DON’T TORCH YOUR COMBINE
Fire in a combine is the last thing farmers want to encounter during harvest.
While fall fires can’t be totally eliminated, a few precautionary steps can greatly reduce the likelihood that fire will ignite inside in your combine or the field you’re harvesting.
“As a 38-year volunteer firefighter and Emergency Medical Technician, I know an uptick in fire calls occurs every fall,” John Wilson, retired University of Nebraska-Lincoln Extension Educator, says. “If you didn’t get your combine thoroughly cleaned out after last year’s harvest, make sure you clean it before going to the field this year. One of the main causes of combine fires is accumulated residue that ignites when a combine belt or pulley heats up due to friction with crop residue. It takes time to do a thorough cleaning but having a combine fire in the middle of harvest is about as bad as it gets.”
Depending on how much residue builds up in the combine during harvest, cleaning it periodically through harvest is also advisable.
Thorough maintenance should include adequate lubrication and greasing ALL grease zerks as it’s easy to miss one here and there. Inspecting wiring will help reveal any hazardous damage to wiring insulation that requires repair or replacement.
“Damaged wires can be an ignition source for dust or accumulated residue,” Wilson says. “Also, you don’t often see sparks coming from a combine exhaust. However, installing a spark arrestor on the combine exhaust system is an inexpensive step to prevent that hazard.”
Before it’s time to go to the field, it’s advisable to have two fire extinguishers in the combine. One should be in the cab. The other should be located in an area where it can be accessed from the ground. For extra fire insurance, carry a fire extinguisher in the semi cab or tractor cab used with the grain cart.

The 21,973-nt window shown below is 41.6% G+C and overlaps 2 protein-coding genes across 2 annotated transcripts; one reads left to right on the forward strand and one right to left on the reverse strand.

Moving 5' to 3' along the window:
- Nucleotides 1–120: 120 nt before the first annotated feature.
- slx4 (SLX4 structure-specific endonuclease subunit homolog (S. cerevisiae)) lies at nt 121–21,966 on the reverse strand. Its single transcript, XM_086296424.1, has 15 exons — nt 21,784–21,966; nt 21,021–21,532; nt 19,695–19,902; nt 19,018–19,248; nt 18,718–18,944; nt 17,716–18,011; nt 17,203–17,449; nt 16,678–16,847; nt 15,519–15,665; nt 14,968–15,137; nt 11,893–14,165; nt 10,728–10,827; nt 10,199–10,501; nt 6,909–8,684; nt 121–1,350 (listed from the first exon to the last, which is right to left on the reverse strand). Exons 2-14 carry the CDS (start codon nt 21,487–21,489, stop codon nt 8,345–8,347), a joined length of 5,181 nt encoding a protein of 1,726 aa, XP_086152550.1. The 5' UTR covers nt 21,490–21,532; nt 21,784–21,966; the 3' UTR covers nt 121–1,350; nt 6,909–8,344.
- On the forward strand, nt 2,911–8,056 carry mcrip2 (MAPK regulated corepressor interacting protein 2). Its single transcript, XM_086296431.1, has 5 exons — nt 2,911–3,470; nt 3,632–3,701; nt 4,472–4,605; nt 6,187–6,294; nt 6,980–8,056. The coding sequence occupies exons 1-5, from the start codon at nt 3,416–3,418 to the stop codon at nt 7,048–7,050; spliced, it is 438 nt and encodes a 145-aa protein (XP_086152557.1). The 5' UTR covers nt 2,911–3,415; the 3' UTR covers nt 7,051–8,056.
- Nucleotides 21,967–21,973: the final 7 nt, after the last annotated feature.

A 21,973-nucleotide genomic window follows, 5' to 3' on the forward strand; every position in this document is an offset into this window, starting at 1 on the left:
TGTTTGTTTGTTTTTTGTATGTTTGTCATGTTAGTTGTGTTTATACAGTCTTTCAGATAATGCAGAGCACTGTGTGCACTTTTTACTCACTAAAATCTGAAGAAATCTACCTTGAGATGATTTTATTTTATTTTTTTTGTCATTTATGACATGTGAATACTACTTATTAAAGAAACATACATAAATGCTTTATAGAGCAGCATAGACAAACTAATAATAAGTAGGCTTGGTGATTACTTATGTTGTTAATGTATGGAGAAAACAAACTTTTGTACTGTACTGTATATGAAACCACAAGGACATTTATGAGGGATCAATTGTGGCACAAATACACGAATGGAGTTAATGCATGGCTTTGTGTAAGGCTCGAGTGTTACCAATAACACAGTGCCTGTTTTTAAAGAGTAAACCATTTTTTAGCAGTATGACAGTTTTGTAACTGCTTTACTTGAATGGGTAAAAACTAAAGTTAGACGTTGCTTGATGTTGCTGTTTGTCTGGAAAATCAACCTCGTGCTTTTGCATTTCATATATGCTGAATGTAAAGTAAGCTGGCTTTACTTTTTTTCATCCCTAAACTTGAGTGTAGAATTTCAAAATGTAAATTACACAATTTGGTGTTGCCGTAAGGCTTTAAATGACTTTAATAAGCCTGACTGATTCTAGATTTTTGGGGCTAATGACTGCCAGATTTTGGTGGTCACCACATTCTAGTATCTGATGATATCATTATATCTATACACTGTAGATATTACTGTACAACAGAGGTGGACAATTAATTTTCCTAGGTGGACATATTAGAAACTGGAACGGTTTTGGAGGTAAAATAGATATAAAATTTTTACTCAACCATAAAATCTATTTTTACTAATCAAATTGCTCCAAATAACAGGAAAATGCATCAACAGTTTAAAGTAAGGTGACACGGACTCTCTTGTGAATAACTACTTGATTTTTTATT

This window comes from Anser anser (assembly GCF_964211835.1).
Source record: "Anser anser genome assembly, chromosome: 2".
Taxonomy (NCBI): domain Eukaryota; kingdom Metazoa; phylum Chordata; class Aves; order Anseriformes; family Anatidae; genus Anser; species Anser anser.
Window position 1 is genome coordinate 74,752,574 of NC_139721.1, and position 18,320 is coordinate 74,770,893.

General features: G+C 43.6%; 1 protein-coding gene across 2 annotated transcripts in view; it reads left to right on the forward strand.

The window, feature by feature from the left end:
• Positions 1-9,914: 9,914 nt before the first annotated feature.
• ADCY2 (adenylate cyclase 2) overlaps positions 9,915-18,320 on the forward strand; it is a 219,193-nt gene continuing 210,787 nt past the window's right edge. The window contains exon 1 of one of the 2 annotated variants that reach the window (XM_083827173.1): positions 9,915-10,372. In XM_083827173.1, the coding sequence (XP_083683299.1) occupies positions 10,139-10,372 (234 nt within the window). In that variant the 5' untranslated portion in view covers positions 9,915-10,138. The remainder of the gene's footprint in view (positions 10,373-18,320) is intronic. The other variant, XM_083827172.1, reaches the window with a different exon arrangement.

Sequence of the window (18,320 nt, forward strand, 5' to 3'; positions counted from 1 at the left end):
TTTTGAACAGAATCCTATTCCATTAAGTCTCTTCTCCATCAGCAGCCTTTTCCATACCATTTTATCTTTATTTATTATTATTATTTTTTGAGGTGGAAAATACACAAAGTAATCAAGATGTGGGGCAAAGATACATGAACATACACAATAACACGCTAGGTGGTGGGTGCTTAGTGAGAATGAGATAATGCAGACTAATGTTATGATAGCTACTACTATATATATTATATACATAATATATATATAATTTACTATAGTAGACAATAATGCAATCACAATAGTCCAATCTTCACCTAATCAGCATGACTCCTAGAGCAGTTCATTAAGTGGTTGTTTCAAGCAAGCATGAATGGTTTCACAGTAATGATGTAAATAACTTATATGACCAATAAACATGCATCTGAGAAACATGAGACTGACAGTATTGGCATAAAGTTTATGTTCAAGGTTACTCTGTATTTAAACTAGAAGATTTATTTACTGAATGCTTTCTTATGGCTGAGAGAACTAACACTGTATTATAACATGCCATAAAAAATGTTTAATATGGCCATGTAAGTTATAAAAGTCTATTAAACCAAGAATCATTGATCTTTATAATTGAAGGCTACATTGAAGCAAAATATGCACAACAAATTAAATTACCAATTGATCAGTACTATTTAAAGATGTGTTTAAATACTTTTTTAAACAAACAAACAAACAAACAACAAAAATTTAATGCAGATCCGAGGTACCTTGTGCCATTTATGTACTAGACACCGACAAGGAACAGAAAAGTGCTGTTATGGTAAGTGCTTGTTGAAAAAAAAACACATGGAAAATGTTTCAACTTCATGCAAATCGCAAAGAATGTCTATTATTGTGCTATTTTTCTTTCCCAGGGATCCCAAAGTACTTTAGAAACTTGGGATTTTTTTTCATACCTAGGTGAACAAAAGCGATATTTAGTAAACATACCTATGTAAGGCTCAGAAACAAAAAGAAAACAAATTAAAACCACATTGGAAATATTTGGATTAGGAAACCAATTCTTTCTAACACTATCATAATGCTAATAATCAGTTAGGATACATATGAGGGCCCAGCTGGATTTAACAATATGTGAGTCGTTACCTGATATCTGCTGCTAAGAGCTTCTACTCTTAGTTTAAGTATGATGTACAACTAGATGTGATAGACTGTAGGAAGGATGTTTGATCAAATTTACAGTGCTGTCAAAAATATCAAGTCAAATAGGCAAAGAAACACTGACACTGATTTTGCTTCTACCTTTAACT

Before you need an extinguisher, inspect it to verify it’s been serviced and is ready to use. If your extinguisher needs servicing, it may be just as economical to replace it rather than service it.
Before fire breaks out, it’s also helpful to review the steps for using it to extinguish a flame.
“PASS is the acronym I learned when using an extinguisher,” Wilson says. “To use the extinguisher, pull the safety pin and aim it at the base of the fire. You don’t want to shoot over the top of the fire or in the middle of the flame. Aiming at the middle can cause flames to push outward and add to the flame rather than putting it out.”
After aiming the extinguisher at the base of the flame, squeeze the handle to discharge the contents. As it empties, sweep back and forth along the base of the fire. Pull, Aim, Squeeze and Sweep.
Fires that occur during refueling a combine are not common, but they do happen. Farmers shouldn’t hesitate to turn off the combine engine and give it about 15 minutes to cool before they start refilling it. This practice is easy to sidestep but doing so could result in great loss to equipment, crop and human life.
“Shutting off that engine is one of the key practices for avoiding a combine fire,” Wilson says. “Of course, if you smoke, don’t do it during refueling.”
An often-overlooked harvest precaution is the practice of having a tractor and disc nearby to help manage fire in a field.